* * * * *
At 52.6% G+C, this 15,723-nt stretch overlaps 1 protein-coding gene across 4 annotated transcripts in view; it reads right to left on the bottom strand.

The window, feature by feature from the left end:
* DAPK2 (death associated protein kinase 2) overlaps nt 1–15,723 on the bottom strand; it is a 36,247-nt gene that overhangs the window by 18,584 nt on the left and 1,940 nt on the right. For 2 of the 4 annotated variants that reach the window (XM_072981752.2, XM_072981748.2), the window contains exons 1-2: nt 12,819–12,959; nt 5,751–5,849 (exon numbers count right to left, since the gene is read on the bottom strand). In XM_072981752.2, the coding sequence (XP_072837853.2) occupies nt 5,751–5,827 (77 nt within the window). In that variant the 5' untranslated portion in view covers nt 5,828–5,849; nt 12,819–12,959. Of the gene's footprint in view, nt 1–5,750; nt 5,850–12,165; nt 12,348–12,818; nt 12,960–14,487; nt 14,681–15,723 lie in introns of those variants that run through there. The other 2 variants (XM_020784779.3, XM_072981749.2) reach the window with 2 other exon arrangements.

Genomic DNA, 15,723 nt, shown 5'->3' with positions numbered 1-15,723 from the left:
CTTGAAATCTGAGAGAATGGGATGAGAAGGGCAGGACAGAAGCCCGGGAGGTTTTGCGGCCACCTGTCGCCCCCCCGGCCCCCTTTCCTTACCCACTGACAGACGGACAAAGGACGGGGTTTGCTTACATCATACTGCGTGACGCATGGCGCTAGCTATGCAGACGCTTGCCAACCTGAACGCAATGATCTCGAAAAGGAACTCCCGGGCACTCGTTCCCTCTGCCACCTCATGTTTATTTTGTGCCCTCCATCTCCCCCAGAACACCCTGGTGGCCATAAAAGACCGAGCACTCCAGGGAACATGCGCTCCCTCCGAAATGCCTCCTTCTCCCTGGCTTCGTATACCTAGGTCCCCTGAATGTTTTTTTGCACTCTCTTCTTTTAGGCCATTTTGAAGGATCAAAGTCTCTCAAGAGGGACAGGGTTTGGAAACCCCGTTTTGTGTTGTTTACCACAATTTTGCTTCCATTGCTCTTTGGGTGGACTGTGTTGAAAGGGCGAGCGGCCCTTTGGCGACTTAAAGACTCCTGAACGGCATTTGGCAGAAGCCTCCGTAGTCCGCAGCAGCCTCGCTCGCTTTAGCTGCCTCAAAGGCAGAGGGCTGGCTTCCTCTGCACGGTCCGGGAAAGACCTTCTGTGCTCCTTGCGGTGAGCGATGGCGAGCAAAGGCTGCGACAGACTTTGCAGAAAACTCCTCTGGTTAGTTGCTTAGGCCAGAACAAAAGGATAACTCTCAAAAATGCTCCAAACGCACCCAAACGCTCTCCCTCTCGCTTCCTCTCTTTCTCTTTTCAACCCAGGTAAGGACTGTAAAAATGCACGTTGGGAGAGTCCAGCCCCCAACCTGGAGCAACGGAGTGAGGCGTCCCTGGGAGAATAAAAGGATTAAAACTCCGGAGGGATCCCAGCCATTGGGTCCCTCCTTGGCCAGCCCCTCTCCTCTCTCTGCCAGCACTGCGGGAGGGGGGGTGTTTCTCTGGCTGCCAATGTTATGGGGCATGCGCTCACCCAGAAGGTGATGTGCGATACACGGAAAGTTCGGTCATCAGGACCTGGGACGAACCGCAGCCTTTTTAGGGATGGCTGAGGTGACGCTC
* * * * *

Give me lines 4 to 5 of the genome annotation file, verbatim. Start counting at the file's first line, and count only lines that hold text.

Genomic DNA, 15,723 nt, shown 5'->3' with positions numbered 1-15,723 from the left:
CTTGAAATCTGAGAGAATGGGATGAGAAGGGCAGGACAGAAGCCCGGGAGGTTTTGCGGCCACCTGTCGCCCCCCCGGCCCCCTTTCCTTACCCACTGACAGACGGACAAAGGACGGGGTTTGCTTACATCATACTGCGTGACGCATGGCGCTAGCTATGCAGACGCTTGCCAACCTGAACGCAATGATCTCGAAAAGGAACTCCCGGGCACTCGTTCCCTCTGCCACCTCATGTTTATTTTGTGCCCTCCATCTCCCCCAGAACACCCTGGTGGCCATAAAAGACCGAGCACTCCAGGGAACATGCGCTCCCTCCGAAATGCCTCCTTCTCCCTGGCTTCGTATACCTAGGTCCCCTGAATGTTTTTTTGCACTCTCTTCTTTTAGGCCATTTTGAAGGATCAAAGTCTCTCAAGAGGGACAGGGTTTGGAAACCCCGTTTTGTGTTGTTTACCACAATTTTGCTTCCATTGCTCTTTGGGTGGACTGTGTTGAAAGGGCGAGCGGCCCTTTGGCGACTTAAAGACTCCTGAACGGCATTTGGCAGAAGCCTCCGTAGTCCGCAGCAGCCTCGCTCGCTTTAGCTGCCTCAAAGGCAGAGGGCTGGCTTCCTCTGCACGGTCCGGGAAAGACCTTCTGTGCTCCTTGCGGTGAGCGATGGCGAGCAAAGGCTGCGACAGACTTTGCAGAAAACTCCTCTGGTTAGTTGCTTAGGCCAGAACAAAAGGATAACTCTCAAAAATGCTCCAAACGCACCCAAACGCTCTCCCTCTCGCTTCCTCTCTTTCTCTTTTCAACCCAGGTAAGGACTGTAAAAATGCACGTTGGGAGAGTCCAGCCCCCAACCTGGAGCAACGGAGTGAGGCGTCCCTGGGAGAATAAAAGGATTAAAACTCCGGAGGGATCCCAGCCATTGGGTCCCTCCTTGGCCAGCCCCTCTCCTCTCTCTGCCAGCACTGCGGGAGGGGGGGTGTTTCTCTGGCTGCCAATGTTATGGGGCATGCGCTCACCCAGAAGGTGATGTGCGATACACGGAAAGTTCGGTCATCAGGACCTGGGACGAACCGCAGCCTTTTTAGGGATGGCTGAGGTGACGCTC